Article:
A. GOVERNANCE The Governance component includes practices related to the framework for an institution's management of cyber incident response and recovery, such as defining the organizational structures, roles, responsibilities, and metrics to coordinate response and recovery across every facet of the institution's business. Effective practices in the Governance component include the development and adoption of an organization-wide governance framework; engagement by the board; clear roles, responsibilities, and accountability of senior management; and provision of adequate financial and human capital to a well-functioning cyber incident response and recovery capability.
B. PREPARATION The Preparation component includes practices related to establishing and maintaining cyber incident response and recovery capabilities. The Preparation component consists of practices implemented before an incident that "significantly and directly" influence the effectiveness of the cyber incident response and recovery activities. Effective practices in the Preparation component include written policies that describe the organization's response and recovery processes; plans and playbooks to provide well-defined approaches to response and recovery activities; communications strategies and plans for engaging internal and external stakeholders; stress testing and scenario analysis to understand the full scope of possible incidents; and the establishment and maintenance of disaster recovery, forensic, and other technical and operational capabilities.
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C. ANALYSIS The Analysis component includes practices related to determining the severity, impact, and root cause of cyber incidents to drive appropriate response and recovery activities. Effective practices in the Analysis component include using a pre-established taxonomy for classifying cybersecurity incidents and a pre-established framework for assessing incident severity; identifying and collecting appropriate logs for timely analysis and investigation; collecting, verifying, and continuously monitoring information from computing resources across the organization; and accumulating threat intelligence information from trusted third-party sources.
D. MITIGATION The Mitigation component includes practices designed to prevent aggravation of a cybersecurity incident and to assist in quickly eradicating the threat and minimizing the impact on business operations. Effective practices in the Mitigation component include activating threat-specific containment processes and technologies; invoking business continuity plans and contingency measures to (potentially manually) process critical transactions; shutting down or isolating affected systems and operations; and eradicating malicious artifacts and closing vulnerabilities to prevent reintroduction.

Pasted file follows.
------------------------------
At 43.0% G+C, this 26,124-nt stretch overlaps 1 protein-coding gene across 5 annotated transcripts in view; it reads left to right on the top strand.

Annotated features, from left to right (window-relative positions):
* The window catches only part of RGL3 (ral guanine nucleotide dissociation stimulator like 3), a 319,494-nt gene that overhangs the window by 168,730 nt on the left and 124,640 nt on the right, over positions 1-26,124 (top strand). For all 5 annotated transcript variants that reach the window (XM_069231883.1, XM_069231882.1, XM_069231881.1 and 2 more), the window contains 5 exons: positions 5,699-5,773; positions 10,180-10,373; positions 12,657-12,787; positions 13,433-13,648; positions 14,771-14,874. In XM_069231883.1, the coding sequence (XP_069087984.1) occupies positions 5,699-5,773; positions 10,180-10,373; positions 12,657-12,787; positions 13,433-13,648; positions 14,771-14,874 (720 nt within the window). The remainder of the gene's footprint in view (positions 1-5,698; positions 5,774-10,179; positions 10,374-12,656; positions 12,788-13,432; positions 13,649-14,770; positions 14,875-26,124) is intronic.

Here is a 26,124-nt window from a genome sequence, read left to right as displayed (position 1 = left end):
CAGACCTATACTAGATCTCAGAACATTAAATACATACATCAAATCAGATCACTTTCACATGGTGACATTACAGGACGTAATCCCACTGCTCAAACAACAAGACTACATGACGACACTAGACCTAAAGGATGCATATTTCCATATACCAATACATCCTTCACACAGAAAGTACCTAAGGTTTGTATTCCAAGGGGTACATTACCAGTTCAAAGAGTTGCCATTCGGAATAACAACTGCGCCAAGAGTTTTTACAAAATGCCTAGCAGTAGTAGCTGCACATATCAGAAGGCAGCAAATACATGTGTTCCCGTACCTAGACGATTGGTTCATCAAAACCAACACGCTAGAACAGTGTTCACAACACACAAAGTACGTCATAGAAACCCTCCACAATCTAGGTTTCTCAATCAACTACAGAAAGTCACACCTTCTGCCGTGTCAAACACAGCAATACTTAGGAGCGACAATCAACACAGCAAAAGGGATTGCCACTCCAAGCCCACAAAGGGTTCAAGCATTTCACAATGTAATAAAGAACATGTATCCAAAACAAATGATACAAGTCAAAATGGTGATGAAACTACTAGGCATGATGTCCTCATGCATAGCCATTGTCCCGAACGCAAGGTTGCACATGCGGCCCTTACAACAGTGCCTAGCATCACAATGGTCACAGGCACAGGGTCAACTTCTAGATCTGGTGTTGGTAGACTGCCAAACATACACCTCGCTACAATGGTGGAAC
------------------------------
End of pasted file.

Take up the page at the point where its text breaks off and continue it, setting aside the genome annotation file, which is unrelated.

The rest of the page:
E. RESTORATION The Restoration component includes practices designed to repair or restore impacted systems such that services can return to normal operation. Effective practices in the Restoration component include prioritizing restoration activities based on business needs and security and technical requirements; defining acceptable interim measures such as continuing operations with a diminished capacity while restoration is in progress; monitoring systems to identify abnormal activities and compromised assets; validating system recovery; and managing the restoration and ensuring the integrity of data.
F. IMPROVEMENT The Improvement component includes practices designed to enhance readiness through exercises and tests that proactively build capabilities and post-incident analysis and reflection to assess adherence to and effectiveness of organizational policies and procedures. Effective practices in the Improvement component include tabletop exercises and live simulations; cross-sectoral and crossborder exercises, potentially with the participation of national regulatory authorities; integration of third-party technological tools and data sources; and post-incident analysis and assessment of lessons learned with internal and external stakeholders.